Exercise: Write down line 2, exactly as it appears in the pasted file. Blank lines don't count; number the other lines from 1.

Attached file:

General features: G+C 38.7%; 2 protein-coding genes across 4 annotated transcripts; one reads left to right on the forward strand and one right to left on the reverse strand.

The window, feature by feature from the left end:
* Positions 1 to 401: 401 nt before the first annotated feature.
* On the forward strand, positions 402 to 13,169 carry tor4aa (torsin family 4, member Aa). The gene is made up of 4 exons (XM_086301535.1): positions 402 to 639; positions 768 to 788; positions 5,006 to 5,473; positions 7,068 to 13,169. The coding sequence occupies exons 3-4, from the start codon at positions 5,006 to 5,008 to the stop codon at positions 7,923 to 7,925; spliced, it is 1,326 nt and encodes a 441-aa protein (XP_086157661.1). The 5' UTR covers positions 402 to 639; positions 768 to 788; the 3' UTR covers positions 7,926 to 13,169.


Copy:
The window, feature by feature from the left end: